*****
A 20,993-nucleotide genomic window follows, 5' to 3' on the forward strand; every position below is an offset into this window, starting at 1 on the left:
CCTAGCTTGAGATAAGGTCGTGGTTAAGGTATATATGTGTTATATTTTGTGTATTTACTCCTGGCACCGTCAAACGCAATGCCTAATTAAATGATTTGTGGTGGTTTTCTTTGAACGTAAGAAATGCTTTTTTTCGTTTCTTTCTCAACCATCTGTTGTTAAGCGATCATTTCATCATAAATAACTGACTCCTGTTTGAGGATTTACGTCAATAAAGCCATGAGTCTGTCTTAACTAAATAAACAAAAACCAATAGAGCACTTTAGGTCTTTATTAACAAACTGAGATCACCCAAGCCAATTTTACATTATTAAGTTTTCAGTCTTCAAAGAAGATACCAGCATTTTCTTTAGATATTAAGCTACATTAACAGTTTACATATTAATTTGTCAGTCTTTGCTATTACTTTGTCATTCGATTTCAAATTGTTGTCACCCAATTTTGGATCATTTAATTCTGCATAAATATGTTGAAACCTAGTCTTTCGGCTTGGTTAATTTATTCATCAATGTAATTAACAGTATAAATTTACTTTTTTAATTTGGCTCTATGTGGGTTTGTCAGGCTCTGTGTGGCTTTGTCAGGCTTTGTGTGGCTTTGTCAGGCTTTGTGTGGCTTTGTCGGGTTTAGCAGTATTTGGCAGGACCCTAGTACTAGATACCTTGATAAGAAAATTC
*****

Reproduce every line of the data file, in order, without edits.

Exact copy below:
A 20,993-nucleotide genomic window follows, 5' to 3' on the forward strand; every position below is an offset into this window, starting at 1 on the left:
CCTAGCTTGAGATAAGGTCGTGGTTAAGGTATATATGTGTTATATTTTGTGTATTTACTCCTGGCACCGTCAAACGCAATGCCTAATTAAATGATTTGTGGTGGTTTTCTTTGAACGTAAGAAATGCTTTTTTTCGTTTCTTTCTCAACCATCTGTTGTTAAGCGATCATTTCATCATAAATAACTGACTCCTGTTTGAGGATTTACGTCAATAAAGCCATGAGTCTGTCTTAACTAAATAAACAAAAACCAATAGAGCACTTTAGGTCTTTATTAACAAACTGAGATCACCCAAGCCAATTTTACATTATTAAGTTTTCAGTCTTCAAAGAAGATACCAGCATTTTCTTTAGATATTAAGCTACATTAACAGTTTACATATTAATTTGTCAGTCTTTGCTATTACTTTGTCATTCGATTTCAAATTGTTGTCACCCAATTTTGGATCATTTAATTCTGCATAAATATGTTGAAACCTAGTCTTTCGGCTTGGTTAATTTATTCATCAATGTAATTAACAGTATAAATTTACTTTTTTAATTTGGCTCTATGTGGGTTTGTCAGGCTCTGTGTGGCTTTGTCAGGCTTTGTGTGGCTTTGTCAGGCTTTGTGTGGCTTTGTCGGGTTTAGCAGTATTTGGCAGGACCCTAGTACTAGATACCTTGATAAGAAAATTC